To mark World Antibiotic Awareness Week 2021 The University of Manchester has a range of acitivies across the coming week:
22-26 November our Student AMR Society has organised a series of midday seminars: https://www.eventbrite.co.uk/e/world-antimicrobial-awareness-week-2021-lunchtime-webinars-tickets-203983569347
23 November our AMR Network has organised a webinar “Spread Awareness – Stop Resistance!” @4PM about the impact of antimicrobial resistance on patients: https://us02web.zoom.us/webinar/register/WN_mnYiyvT2RnGuYhnC3b-4Zw
All events are free-of-charge and open to everyone!
In this month’s blog Roger Harrison (Senior Lecturer in Public Health, Division of Population Health) explores why antimicrobial resistance poses such a serious challenge to our health and the role that education can play in combatting it.
Antimicrobial resistance (AMR) is a natural phenomenon, sped up by society’s prolific use of antibiotics, antivirals and antifungals. It is now well established that the increasing use of these drugs is causing people across the world to suffer with untreatable infections, and more of whom are dying. The United Nations World Assembly recently announced AMR as the biggest threat to global security, on a par with climate change. This year, the World Health Organization (WHO), Food and Agriculture Organization (FAO) of the United Nations and World Organization for Animal Health (OIE) adopted a Tripartite Agreement to respond to the challenges of containing and reducing the impact of AMR. The consequences of not responding to the AMR crisis are likely to be grave for people, non-human animals, aquaculture, the environment and plants. The World Bank estimates within twenty years, the cost to the global economy will be startling, at least $1 trillion per year, and leading to more people in poverty. Professor Dame Sally Davies, an Alumni of The University of Manchester, previous Chief Medical Officer for England, and now the UK Special Envoy on Antimicrobial Resistance, refers to AMR as ‘the silent pandemic’.
A glimmer of hope comes from the objectives set out in the WHO’s Global Action Plan, the first of which is to increase public and professional education and engagement on this subject. In 2015, two academics at The University of Manchester, Roger Harrison and David Allison, recognised the value in developing the university’s own programme, reflecting the WHO action plan, which they called ‘Action on Antimicrobial Resistance: One Student, One Campus, One World’. Since its launch, this programme has trained and supported more than 300 students to be Antibiotic Ambassadors. Their education and engagement activities have been varied, fun and informative, reaching out and conducting workshops in local schools, science festivals on the student campus, creating an online information resource for patients and the public, and running seminars for students, staff and publics. Often these activities coincided with World Antibiotic Awareness Week, linked with the WHO. Furthermore, other approaches have been used to help reach different communities. Examples include the university’s first public podcast broadcast, and a livestreamed seminar aimed at high school children across the country. The latter ran in partnership with the university’s ‘Live with Scientists’, aiming to make science education more accessible, and supported by the national charity Antibiotic Research UK (https://www.antibioticresearch.org.uk)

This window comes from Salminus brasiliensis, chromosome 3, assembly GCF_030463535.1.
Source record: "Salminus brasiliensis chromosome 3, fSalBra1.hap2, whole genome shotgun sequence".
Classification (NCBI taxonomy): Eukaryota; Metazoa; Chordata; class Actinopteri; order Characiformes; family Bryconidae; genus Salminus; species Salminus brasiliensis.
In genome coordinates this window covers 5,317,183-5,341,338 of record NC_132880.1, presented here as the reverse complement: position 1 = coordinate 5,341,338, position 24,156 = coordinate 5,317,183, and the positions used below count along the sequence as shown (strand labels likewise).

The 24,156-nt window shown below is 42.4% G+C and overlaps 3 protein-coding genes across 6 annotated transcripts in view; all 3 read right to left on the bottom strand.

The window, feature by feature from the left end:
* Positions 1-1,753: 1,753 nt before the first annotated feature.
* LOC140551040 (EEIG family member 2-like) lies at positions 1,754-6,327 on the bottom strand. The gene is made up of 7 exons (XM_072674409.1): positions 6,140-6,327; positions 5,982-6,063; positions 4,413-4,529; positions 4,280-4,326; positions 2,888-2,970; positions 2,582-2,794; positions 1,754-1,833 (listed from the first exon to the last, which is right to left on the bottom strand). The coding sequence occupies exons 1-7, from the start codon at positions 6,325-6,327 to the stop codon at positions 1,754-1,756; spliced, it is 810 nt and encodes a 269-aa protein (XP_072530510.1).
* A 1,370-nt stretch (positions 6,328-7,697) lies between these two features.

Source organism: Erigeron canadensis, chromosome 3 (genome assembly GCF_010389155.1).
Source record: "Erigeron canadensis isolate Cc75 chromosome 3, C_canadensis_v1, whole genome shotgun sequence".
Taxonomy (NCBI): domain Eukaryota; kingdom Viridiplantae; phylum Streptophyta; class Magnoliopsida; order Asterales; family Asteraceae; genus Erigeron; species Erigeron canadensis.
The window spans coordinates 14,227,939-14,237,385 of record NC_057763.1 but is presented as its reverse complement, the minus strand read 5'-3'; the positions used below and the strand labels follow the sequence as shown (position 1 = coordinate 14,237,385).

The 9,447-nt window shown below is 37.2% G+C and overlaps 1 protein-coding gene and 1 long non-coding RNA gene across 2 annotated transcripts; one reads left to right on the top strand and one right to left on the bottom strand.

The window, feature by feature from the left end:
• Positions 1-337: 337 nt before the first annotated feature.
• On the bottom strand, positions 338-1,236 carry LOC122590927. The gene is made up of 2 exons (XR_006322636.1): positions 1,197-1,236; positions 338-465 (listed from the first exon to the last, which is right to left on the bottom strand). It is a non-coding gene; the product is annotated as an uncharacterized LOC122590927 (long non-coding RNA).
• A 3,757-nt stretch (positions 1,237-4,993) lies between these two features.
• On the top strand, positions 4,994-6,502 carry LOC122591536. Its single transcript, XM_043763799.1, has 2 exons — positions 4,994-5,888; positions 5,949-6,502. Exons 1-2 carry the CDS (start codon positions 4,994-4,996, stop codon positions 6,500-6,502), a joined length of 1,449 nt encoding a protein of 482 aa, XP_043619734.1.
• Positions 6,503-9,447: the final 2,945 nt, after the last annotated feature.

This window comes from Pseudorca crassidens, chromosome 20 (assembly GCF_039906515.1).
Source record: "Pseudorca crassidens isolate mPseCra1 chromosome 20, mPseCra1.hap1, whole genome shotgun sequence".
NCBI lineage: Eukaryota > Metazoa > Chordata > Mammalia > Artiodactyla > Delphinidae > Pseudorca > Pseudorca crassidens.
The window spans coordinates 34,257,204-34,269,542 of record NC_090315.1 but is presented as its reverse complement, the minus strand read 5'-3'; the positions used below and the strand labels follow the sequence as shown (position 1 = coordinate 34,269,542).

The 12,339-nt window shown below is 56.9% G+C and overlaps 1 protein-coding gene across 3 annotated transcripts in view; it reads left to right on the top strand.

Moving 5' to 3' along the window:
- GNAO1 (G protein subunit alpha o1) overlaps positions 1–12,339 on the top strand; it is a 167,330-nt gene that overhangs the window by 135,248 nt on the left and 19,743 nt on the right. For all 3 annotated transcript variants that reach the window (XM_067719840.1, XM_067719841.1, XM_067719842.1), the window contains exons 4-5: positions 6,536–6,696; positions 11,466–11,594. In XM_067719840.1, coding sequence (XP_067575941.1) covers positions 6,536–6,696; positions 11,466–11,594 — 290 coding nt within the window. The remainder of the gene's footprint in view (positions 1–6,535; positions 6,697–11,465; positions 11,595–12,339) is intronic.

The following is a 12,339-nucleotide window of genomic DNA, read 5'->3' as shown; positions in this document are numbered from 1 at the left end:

UoM has a long-standing reputation of supporting and developing education and research in different countries, particularly low-income countries, and this links directly to the UN’s Sustainable Development Goals. In recognition of this, Roger Harrison has established and continues to support similar areas of work, to meet the aspirations of the Global Action Plan on Antimicrobial Resistance. He worked with students at the University of Rwanda to run similar school-level workshops in rural parts of the country, and in Kenya, he is leading the development of a new online ‘escape room’ game to enhance the undergraduate curriculum on AMR. Additional work in northern and eastern Uganda has included professional education to maximise the appropriate use of antibiotics in the hospitals, and student events at the large town markets to raise awareness amongst the public. Of course, the need to evaluate and ensure the impact of these different approaches is critical, and a number of research-related projects have been funded and led in partnership in Uganda and Tanzania.
Collectively, UoM, with staff and student partnerships, has, and continues to make a direct contribution to the aspirations of the WHOs Global Action Plan on Antimicrobial Resistance. Of course, this is just one small part of reducing the impact of AMR in all aspects of the world. Nevertheless, high attendance rates, requests for repeated events, and positive feedback, show that students and public alike, value our approach.